A photoreprographic printing system of the prior art is generally depicted in FIG. 1. This type of printing system is used, for example, in the Xerox™ 9700 Series Laser Printer. It generally consists of an image conductor element 22 comprising either a belt or drum upon which printing toner is placed in the form of the desired print images. The image conductor belt 22 shown herein contains several images 28 that are laid down at 24 upon a piece of paper 26 as it passes under the contacting surface of the belt. Each piece of paper is fed to the image element by means of a "wait station". This wait station includes a pair of rollers that forcibly drive a sheet of paper into the image element at a given time corresponding to the motion of the image conductor belt. The wait station 30 is synchronized to drive the leading edge 31 of a sheet of paper 32 into the image conductor belt each time an image on the image conductor belt 22 is aligned to properly print upon the sheet of paper when it reaches the image conductor belt. The feeding of the wait station, as shown in FIG. 1, is accomplished in most printer systems by deshinqling a stack of paper 46, one sheet at a time, and feeding each sheet 44 at a predetermined rate to the wait station 30, using a feed driving belt and pinching roller 40 and 42, respectively. As each sheet is fed to the wait station it is held for a small interval until the image element is again ready to receive a new piece. If the wait station does not receive a new piece of paper by the time the next image is ready to be printed, the system will shut down displaying a jam or paper refill signal.
Any feeding system that correctly interfaces with this type of printer must be able to directly feed the wait station of the printing element so that it receives a sheet of paper within the correct period of time to prevent the wait station from indicating an error. Also, it must not feed too quickly since this would cause a feeding backlog at the wait station.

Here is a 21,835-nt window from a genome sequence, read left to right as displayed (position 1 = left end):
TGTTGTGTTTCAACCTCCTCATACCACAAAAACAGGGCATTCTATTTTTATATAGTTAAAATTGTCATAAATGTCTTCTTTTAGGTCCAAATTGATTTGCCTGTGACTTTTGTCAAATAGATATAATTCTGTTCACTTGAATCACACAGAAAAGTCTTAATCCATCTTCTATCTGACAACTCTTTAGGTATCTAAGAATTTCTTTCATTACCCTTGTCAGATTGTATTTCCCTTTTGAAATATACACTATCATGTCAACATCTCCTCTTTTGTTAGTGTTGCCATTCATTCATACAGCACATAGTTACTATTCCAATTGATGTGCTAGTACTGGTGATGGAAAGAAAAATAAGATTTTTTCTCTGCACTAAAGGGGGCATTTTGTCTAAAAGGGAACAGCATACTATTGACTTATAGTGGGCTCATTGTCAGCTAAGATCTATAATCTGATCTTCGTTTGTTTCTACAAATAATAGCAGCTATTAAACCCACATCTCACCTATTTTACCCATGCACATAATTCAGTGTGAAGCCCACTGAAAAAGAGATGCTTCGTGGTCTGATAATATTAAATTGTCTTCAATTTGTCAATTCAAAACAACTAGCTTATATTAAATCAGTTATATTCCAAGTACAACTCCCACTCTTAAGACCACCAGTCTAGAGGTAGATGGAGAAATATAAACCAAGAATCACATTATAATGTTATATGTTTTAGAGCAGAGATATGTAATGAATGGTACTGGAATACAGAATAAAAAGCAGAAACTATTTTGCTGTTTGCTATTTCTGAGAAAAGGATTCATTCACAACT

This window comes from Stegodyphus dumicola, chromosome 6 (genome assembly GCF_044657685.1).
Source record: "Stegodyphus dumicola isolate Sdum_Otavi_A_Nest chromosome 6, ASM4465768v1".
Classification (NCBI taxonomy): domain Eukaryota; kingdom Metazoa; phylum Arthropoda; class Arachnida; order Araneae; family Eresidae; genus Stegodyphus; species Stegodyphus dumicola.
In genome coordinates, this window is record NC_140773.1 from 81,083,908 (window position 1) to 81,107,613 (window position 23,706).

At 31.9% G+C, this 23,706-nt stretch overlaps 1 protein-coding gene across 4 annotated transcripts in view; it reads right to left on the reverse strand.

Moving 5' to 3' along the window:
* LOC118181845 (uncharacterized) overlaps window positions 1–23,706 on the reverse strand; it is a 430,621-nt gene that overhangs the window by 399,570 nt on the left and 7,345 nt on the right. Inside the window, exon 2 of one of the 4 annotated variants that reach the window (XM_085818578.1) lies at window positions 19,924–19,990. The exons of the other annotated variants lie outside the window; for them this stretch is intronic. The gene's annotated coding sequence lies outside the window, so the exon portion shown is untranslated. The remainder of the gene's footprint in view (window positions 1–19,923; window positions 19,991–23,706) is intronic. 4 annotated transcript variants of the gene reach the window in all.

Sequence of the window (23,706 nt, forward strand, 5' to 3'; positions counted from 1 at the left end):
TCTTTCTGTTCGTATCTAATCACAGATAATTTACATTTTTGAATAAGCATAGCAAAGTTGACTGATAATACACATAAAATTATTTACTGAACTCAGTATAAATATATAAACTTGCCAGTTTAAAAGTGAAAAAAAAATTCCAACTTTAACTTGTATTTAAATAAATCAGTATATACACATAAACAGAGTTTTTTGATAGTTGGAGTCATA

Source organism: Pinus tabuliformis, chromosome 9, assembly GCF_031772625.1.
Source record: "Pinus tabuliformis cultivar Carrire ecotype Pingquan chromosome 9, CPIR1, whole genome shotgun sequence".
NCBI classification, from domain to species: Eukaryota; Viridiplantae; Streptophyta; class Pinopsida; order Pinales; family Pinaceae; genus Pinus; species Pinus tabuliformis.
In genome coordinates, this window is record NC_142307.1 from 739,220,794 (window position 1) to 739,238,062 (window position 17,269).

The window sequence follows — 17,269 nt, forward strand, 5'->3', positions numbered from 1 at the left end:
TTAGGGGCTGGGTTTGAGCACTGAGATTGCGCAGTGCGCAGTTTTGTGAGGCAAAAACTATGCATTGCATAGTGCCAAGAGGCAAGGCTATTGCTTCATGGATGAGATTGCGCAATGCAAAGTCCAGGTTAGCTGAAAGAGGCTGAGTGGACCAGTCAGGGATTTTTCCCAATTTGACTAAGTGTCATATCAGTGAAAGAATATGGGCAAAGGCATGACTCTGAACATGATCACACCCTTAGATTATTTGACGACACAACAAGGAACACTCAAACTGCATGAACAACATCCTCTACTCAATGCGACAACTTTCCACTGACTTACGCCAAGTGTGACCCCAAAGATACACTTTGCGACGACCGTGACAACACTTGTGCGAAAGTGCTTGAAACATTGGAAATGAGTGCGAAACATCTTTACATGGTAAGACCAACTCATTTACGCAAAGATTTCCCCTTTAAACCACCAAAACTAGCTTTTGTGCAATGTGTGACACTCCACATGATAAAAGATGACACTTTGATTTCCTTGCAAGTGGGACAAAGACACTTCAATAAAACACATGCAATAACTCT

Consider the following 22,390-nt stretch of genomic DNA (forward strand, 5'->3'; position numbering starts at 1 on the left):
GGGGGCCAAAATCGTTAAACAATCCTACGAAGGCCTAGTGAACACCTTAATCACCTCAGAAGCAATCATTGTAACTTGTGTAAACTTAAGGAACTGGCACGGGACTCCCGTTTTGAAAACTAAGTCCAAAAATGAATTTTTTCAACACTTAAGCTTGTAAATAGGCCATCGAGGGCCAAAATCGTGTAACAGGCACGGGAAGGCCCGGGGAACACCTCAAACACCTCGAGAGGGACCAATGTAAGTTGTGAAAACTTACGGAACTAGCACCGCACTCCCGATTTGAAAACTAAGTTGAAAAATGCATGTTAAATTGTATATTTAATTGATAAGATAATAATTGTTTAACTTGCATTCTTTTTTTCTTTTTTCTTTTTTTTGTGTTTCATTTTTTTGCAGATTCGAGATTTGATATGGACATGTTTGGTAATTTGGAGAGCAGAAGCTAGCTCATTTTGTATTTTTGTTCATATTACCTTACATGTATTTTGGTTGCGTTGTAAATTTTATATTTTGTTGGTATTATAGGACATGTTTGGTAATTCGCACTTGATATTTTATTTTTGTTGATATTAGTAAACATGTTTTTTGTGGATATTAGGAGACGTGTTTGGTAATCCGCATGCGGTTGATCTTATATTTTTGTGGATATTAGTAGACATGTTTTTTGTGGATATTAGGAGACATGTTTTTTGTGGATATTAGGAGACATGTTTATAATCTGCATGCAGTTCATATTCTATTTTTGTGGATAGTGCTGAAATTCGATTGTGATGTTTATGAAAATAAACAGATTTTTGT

Reference is now made to a direct feeding system as depicted in FIG. 2 and as in accordance with the present invention. In this schematic drawing, paper sheets 70 are fed to a conveying or feeding 60 that moves paper at a specific rate R 68 to the wait station 30. Each sheet is delivered to the station 30 at a specific point of time in order to insure that it be fed to the image conducting belt 22 in synchronization with the print images laid down on the belt. In order to insure that this precise synchronization be obtained, the parameters of image conducting belt speed S 50 and the distance between the leading edge of each new image d 52 on the image conducting belt is determined. These parameters are directly relative to the feeding speed. In the example of a Xerox™ 9700 Laser Printer, the image belt speed is 20 inches per second and the distance between each image leading edge D is 10 inches. As such, the system 60 is designed to separate each leading edge of input paper sheets by a distance D 62 that equals the image conducting belt image distance d 52. In this case, the distance is 10 inches.
In FIG. 2 the leading edges 64 and 66 of each paper sheet 61 are separated by the distance D. This spacing may be accomplished by detecting at 72 the leading edge of a sheet each time a sheet is presented to a feeding mechanism or conveyor 60. Each sheet is motioned down the feeding mechanism 60 when the appropriate distance from the preceding leading edge has been attained. Furthermore, each sheet of paper driven at this distance D travels down the feeding mechanism at a fixed rate R 68. In this example, the rate R will equal 20 inches per second, or the rate of the image conducting belt. The advantage of such a leading edge detect system is that various sizes of paper may be aligned to print accurately since each sheet is fed accurately with timing of feed based solely upon its own leading edge. As shown in FIG. 2, the second sheet 61 and third sheet 63 are of different sizes while each sheet's leading edge is aligned at precisely the same distance from the preceding one. The system only allows the next sheet to begin motion when the preceding leading edge has travelled exactly a distance D from the next sheet's leading edge. Since printing may occur without regard to size, the printing of unfolded envelopes, among other applications, is possible in large unstacked volume.